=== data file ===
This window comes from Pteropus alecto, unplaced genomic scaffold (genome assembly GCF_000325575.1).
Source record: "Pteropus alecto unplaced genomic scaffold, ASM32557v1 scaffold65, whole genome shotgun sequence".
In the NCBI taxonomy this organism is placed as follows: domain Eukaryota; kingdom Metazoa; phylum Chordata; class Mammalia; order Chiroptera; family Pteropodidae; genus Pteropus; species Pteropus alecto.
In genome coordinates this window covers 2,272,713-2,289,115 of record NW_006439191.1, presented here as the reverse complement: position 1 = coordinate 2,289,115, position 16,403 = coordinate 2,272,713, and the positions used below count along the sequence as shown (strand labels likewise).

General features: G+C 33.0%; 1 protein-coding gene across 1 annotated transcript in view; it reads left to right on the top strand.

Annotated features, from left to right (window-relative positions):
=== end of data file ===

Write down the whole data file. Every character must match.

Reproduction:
This window comes from Pteropus alecto, unplaced genomic scaffold (genome assembly GCF_000325575.1).
Source record: "Pteropus alecto unplaced genomic scaffold, ASM32557v1 scaffold65, whole genome shotgun sequence".
In the NCBI taxonomy this organism is placed as follows: domain Eukaryota; kingdom Metazoa; phylum Chordata; class Mammalia; order Chiroptera; family Pteropodidae; genus Pteropus; species Pteropus alecto.
In genome coordinates this window covers 2,272,713-2,289,115 of record NW_006439191.1, presented here as the reverse complement: position 1 = coordinate 2,289,115, position 16,403 = coordinate 2,272,713, and the positions used below count along the sequence as shown (strand labels likewise).

General features: G+C 33.0%; 1 protein-coding gene across 1 annotated transcript in view; it reads left to right on the top strand.

Annotated features, from left to right (window-relative positions):